In Step 714, the charger 124 switches to operate in the normal mode, that is the charger 124 turns on the transistor Q1 to make the GND pin 208 can connect to the system ground of the electronic device 120. In addition, in Step 718, because the connector 128 may suffer an overheating problem, the charger 124 may notify the controller 122 to communicate with the AC/DC adapter 110 to disable or reduce the supply voltage and/or supply current.

In the embodiment shown in FIG. 6, the resistor R4 is designed to have large resistance (e.g. several mega ohm) , and the transistor Q1 and the resistor R4 are arranged to limit the current flowing through the D+ pin 204 and neighboring path to protect the connector 128 while the cable 130 plugs in. In detail, refer to FIG. 8, in the beginning, the transistor Q1 is turned off, and when the cable plugs in and the VBUS pin 202 receives the supply voltage (e.g. 5V) provided by the AC/DC adapter 110, a current path 802 is from the VBUS pin 202, resistor R2, D+ pin 204, GPIO pin of the charger 124, system ground, resistor RT to the GND pin 208. Because the resistor R4 is designed to have large resistance, the current on this current path can be limited to be a safe value (e.g. less than 25 mA), and the connector 128 may not suffer overheating problem. In addition, the transistor Q1 is turned on when the charger 124 and/or the controller 122 confirm that the connector 128 is safe.

In addition, in the embodiment shown in FIGS. 6-8, the voltage detector 222 determines whether the connector 128 has an abnormal status by detecting the voltage level of the D+ pin 204. However, a person skilled in the art should understand that the voltage detector 222 may also detect the voltage level of the D− pin 204 to judge if a foreign object is between the VBUS pin 202 and the D− pin 206. In addition, when the connector 128 complies with the USC type-C standard, the voltage detector 222 may also detect the voltage level of any one of the non-power pins such as TX1, CC1, SBU1, RX2-, RX1-, SBU2, CC2, TX2- to judge if a foreign object is between the power pin and non-power pin. These alternative designs shall fall within the scope of the present invention.

In the above-mentioned embodiments, both the leakage current path (caused by the resistor R1) between the VBUS pin 202 and the GND pin 208 and the leakage current path (caused by the resistor R2) between the VBUS pin 202 and the D+pin 204 can be detected, the user can be notified if the connector 128 has any abnormal status. In other embodiments, however, the electronic device 120 may be designed to implement only a portion circuits shown in FIG. 2 to execute one of the embodiments shown in FIG. 4 and FIG. 7 only. These alternative designs shall fall within the scope of the present invention.

In addition, in the embodiments shown in FIGS. 3-5, the charger 124 periodically (e.g. every one minutes, ten minutes or one hour) enters the first self-test mode no matter whether the AC/DC adapter 110 is coupled to the connector 128 of the electronic device 120 or not. In other embodiments, however, the charger 124 may enter the first self-test mode according to an arranged schedule or by the user's input/control, or the charger 124 may enter the first self-test mode only when no cable plugs in the connector 128, or the charger 124 may enter the first self-test mode only when the AC/DC adapter 110 is coupled to the connector 128. Similarly, in the embodiments shown in FIGS. 6-8, the charger 124 also periodically (e.g. every one minutes, ten minutes or one hour) enters the second self-test mode no matter whether the AC/DC adapter 110 is coupled to the connector 128 of the electronic device 120 or not. In other embodiments, however, the charger 124 may enter the second self-test mode according to an arranged schedule or by the user's input/control, or the charger 124 may enter the second self-test mode only when no cable plugs in the connector 128, or the charger 124 may enter the second self-test mode only when the AC/DC adapter 110 is coupled to the connector 128. These alternative designs shall fall within the scope of the present invention.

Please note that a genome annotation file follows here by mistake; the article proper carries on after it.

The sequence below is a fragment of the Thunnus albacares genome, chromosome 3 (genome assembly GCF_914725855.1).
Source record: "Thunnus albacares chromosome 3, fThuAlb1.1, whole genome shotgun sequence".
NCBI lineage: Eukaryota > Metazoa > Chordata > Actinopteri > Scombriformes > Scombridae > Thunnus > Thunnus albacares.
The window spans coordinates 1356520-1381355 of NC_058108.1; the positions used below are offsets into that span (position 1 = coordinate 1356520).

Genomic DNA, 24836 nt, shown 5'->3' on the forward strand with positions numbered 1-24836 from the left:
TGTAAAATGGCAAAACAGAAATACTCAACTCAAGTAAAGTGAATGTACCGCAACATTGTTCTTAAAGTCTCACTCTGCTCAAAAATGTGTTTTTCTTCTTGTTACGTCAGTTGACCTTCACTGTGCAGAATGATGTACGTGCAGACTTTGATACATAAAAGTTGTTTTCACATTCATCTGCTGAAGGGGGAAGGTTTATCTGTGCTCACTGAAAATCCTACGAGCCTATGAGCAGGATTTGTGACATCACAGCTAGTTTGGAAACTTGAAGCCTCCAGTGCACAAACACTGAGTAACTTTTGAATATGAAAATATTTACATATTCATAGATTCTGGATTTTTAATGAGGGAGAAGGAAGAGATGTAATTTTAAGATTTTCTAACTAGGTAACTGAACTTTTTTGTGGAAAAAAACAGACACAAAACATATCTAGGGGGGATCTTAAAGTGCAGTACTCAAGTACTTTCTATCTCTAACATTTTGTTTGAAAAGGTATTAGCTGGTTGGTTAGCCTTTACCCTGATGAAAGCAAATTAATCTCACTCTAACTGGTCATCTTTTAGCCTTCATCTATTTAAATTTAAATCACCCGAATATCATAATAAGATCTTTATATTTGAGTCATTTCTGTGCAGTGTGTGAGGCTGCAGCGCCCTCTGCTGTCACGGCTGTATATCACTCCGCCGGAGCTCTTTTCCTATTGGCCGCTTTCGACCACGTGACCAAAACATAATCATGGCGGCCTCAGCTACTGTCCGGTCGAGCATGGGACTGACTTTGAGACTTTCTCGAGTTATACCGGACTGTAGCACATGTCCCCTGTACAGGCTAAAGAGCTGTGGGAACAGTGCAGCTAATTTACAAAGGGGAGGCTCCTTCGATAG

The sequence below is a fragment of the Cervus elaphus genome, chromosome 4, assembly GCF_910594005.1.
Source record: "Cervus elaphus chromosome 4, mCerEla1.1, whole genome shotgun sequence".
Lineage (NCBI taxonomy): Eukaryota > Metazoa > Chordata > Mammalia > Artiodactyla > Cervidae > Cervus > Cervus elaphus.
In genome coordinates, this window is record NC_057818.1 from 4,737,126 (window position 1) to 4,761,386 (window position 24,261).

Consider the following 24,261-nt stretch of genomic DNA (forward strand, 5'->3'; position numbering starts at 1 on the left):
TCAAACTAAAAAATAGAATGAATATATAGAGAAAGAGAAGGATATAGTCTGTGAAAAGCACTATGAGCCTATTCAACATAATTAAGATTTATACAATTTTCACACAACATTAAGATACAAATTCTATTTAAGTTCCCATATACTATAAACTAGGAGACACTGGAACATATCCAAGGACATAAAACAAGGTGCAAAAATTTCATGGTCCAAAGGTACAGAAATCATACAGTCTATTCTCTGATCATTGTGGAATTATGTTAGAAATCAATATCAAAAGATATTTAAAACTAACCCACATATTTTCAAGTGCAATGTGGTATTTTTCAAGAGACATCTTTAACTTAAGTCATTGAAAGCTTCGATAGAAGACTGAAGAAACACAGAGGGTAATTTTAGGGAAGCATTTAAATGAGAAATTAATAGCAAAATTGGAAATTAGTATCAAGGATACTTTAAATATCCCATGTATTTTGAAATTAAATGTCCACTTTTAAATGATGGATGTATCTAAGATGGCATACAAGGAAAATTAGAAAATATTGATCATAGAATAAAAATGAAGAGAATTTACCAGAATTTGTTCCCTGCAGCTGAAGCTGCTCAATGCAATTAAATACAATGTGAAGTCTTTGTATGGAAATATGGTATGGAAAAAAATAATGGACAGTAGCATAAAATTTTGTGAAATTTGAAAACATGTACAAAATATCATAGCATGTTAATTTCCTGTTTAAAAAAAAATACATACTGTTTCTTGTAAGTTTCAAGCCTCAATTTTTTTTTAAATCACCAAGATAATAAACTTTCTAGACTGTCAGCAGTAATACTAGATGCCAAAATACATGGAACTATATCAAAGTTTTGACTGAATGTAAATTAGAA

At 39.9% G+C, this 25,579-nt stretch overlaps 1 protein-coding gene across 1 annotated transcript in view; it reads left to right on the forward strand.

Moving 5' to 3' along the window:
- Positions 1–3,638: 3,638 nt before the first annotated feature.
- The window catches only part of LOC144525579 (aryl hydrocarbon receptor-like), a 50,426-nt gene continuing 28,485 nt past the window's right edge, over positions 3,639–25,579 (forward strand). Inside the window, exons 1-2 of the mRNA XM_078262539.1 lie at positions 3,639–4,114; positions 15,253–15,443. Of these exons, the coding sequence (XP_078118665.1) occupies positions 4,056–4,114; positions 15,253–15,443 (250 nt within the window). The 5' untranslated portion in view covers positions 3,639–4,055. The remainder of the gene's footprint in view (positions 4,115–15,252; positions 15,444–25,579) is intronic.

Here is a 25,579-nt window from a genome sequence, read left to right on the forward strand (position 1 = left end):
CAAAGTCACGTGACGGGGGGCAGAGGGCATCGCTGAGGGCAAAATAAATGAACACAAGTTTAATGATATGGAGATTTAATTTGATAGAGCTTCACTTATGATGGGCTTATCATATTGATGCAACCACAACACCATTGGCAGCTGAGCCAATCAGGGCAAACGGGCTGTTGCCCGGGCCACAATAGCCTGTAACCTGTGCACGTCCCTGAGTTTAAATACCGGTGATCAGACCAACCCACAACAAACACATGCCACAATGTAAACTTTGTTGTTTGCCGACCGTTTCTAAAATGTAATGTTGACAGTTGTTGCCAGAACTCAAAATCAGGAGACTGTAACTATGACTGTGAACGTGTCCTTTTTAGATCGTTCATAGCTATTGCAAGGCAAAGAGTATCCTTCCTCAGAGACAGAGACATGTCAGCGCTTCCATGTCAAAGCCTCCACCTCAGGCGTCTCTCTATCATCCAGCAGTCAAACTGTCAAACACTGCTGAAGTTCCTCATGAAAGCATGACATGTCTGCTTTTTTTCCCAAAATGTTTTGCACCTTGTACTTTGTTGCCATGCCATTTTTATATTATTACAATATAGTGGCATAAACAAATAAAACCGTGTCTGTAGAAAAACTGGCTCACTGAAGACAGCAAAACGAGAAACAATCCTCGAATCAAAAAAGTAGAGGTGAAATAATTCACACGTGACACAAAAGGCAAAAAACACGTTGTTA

In addition, the above-mentioned first self-test mode and the second self-test mode can be sequentially executed, or be executed independently according to an arranged schedule or by the user's input/control.

Briefly summarized, in the embodiments of the present invention, the leakage current caused by the connector can be exactly determined, and the user can be notified to deal with this case or the electronic device can communicate with the power adapter or the USB host to disable or reduce the output voltage/current to avoid the overheating of the connector.